The month of September ushers in the much-awaited change of season—from the searing summer days to a tad drop of temperature that will lead up to the mildly cold autumn season.
An important event to “officially” signal this change happens on September 23, when the sun is again at its zenith—or straight overhead—as seen from Earth’s equator. This is called an equinox.
During an equinox, there will be an equal amount of day and night—that’s 12 hours each—and afterward, the lengths of days and nights in the Hemispheres will begin to shift.
In the Northern Hemisphere, for example, (this is where we in the UAE are situated) night times are bound to get longer, but the nights of those in the Southern Hemisphere will grow shorter.
In fact, experts estimate that sunrises here in the UAE for September are expected to occur between 6:03 and 6:13 in the morning. Sunsets, which often happen as late as 7:15 in the evening in the previous months, can now be expected to occur as early as 6:11 until 6:41 P.M.
Upcoming early night falls only mean one thing: more time for observations on planets and other night sky favorites!
To begin with, planets Jupiter and Saturn will be visible right after sunset until around past midnight.
On September 6, the largest planet of the Solar System will be spotted near the bright waxing gibbous moon just right after sunset. The Moon will be at 4.26° west-northwest of Jupiter, which will appear as a bright white “star” in the sky.
Two days later, on September 8, it will be the Saturn’s turn to skirt close to the Moon at 1.19°. The conjunction will be seen at the southern portion of the night sky right after sunset, with the Ringed Planet looking like a yellow-orange “star” just by the right of the Moon.
Meanwhile, with a powerful telescope, Uranus and Neptune could be seen as early as 10 P.M. until sunrise.
Keep your eyes peeled for Neptune on September 10, as it will be at opposition. This means that the blue gas giant will be situated directly opposite the Sun in the sky, which will allow the planet to be at its brightest.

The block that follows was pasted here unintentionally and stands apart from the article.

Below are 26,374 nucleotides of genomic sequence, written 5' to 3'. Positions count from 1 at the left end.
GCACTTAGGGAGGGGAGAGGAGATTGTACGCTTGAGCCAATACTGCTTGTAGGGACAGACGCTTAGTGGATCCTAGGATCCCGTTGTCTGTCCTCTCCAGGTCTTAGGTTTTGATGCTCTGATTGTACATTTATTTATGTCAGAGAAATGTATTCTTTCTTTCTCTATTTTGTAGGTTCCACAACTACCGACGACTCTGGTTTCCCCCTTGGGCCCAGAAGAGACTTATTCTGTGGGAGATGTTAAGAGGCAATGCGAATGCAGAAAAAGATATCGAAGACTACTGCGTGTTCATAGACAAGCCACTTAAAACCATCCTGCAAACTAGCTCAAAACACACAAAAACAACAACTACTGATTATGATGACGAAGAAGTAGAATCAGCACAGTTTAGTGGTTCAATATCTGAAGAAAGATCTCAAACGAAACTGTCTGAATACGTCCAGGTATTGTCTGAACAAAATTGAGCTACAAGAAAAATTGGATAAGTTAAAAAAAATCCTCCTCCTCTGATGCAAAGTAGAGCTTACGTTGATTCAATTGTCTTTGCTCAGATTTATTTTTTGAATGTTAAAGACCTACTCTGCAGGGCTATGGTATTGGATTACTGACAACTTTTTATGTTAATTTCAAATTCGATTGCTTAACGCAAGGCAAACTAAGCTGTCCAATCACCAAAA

The rest of the planets—Mercury, Venus, and Mars—will not be visible this month because they are positioned near the Sun in the sky.
The Moon in September
On September 14, the Earth’s lone satellite will be in its full phase. This is the best time to observe all the surface features of this celestial object, including the craters and maria, or the dark patches on the Moon’s surface.
The Moon will show itself as early as 6:35 P.M. as it rises from the east and will be up the entire night.
Meanwhile, deep-sky objects will best be seen on September 28, when the Moon is finally in its New phase.
The prominent ones include the Ring Nebula, Dumbbell Nebula, and the Milky Way Galaxy, which can all be seen in the early evening hours.
Some known autumn and winter deep-sky objects such as the Andromeda Galaxy, Pleiades, and even the Orion Nebula, will also grace the night sky in the early morning hours until sunrise.
It is predicted that this lunar phase will occur on this day. However, the month transition from Muharram 1441 to Safar 1441 shall take place two days later (September 30) in accordance with the Hijri Calendar 1441. ###
Astronomy Calendar of Celestial Events 2019. (n.d.). Retrieved from Sea and Sky: www.seasky.org/astronomy/astronomy-calendar-2019.html
Calendar of Astronomical Events. (n.d.). Retrieved from In-The-Sky.org: http://in-the-sky.org/newscal.php?year=2019&month=9&maxdiff=4#datesel
Islamic calendar 2019. (n.d.). Retrieved from Calendar.sk: https://calendar.zoznam.sk/islamic_calendar-en.php?ly=2019
Sunrise and sunset times in Abu Dhabi, September 2019.(n.d.). Retrieved from timeanddate.com: https://www.timeanddate.com/sun/united-arab-emirates/abu-dhabi?month=9&year=2019